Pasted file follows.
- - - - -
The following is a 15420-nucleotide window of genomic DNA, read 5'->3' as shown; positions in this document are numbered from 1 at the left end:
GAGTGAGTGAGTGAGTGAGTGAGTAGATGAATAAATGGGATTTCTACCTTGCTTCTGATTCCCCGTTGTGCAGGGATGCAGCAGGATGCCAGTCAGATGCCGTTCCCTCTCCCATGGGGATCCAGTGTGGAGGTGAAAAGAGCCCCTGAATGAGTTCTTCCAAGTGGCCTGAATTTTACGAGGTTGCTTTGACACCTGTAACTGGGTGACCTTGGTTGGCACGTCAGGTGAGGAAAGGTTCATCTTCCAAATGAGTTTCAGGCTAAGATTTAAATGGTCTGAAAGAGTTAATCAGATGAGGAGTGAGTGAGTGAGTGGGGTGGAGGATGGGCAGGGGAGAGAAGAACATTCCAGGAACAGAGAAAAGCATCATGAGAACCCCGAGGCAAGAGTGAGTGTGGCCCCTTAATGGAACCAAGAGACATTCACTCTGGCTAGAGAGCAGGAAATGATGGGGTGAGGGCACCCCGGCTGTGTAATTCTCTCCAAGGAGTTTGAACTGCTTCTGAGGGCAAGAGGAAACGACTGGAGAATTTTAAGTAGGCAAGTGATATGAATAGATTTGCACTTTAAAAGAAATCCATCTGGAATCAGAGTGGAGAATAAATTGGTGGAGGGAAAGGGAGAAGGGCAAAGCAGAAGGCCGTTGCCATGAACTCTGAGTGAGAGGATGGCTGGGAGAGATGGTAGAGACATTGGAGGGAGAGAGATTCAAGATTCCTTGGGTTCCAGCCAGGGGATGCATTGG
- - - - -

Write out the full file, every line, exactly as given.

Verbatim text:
The following is a 15420-nucleotide window of genomic DNA, read 5'->3' as shown; positions in this document are numbered from 1 at the left end:
GAGTGAGTGAGTGAGTGAGTGAGTAGATGAATAAATGGGATTTCTACCTTGCTTCTGATTCCCCGTTGTGCAGGGATGCAGCAGGATGCCAGTCAGATGCCGTTCCCTCTCCCATGGGGATCCAGTGTGGAGGTGAAAAGAGCCCCTGAATGAGTTCTTCCAAGTGGCCTGAATTTTACGAGGTTGCTTTGACACCTGTAACTGGGTGACCTTGGTTGGCACGTCAGGTGAGGAAAGGTTCATCTTCCAAATGAGTTTCAGGCTAAGATTTAAATGGTCTGAAAGAGTTAATCAGATGAGGAGTGAGTGAGTGAGTGGGGTGGAGGATGGGCAGGGGAGAGAAGAACATTCCAGGAACAGAGAAAAGCATCATGAGAACCCCGAGGCAAGAGTGAGTGTGGCCCCTTAATGGAACCAAGAGACATTCACTCTGGCTAGAGAGCAGGAAATGATGGGGTGAGGGCACCCCGGCTGTGTAATTCTCTCCAAGGAGTTTGAACTGCTTCTGAGGGCAAGAGGAAACGACTGGAGAATTTTAAGTAGGCAAGTGATATGAATAGATTTGCACTTTAAAAGAAATCCATCTGGAATCAGAGTGGAGAATAAATTGGTGGAGGGAAAGGGAGAAGGGCAAAGCAGAAGGCCGTTGCCATGAACTCTGAGTGAGAGGATGGCTGGGAGAGATGGTAGAGACATTGGAGGGAGAGAGATTCAAGATTCCTTGGGTTCCAGCCAGGGGATGCATTGG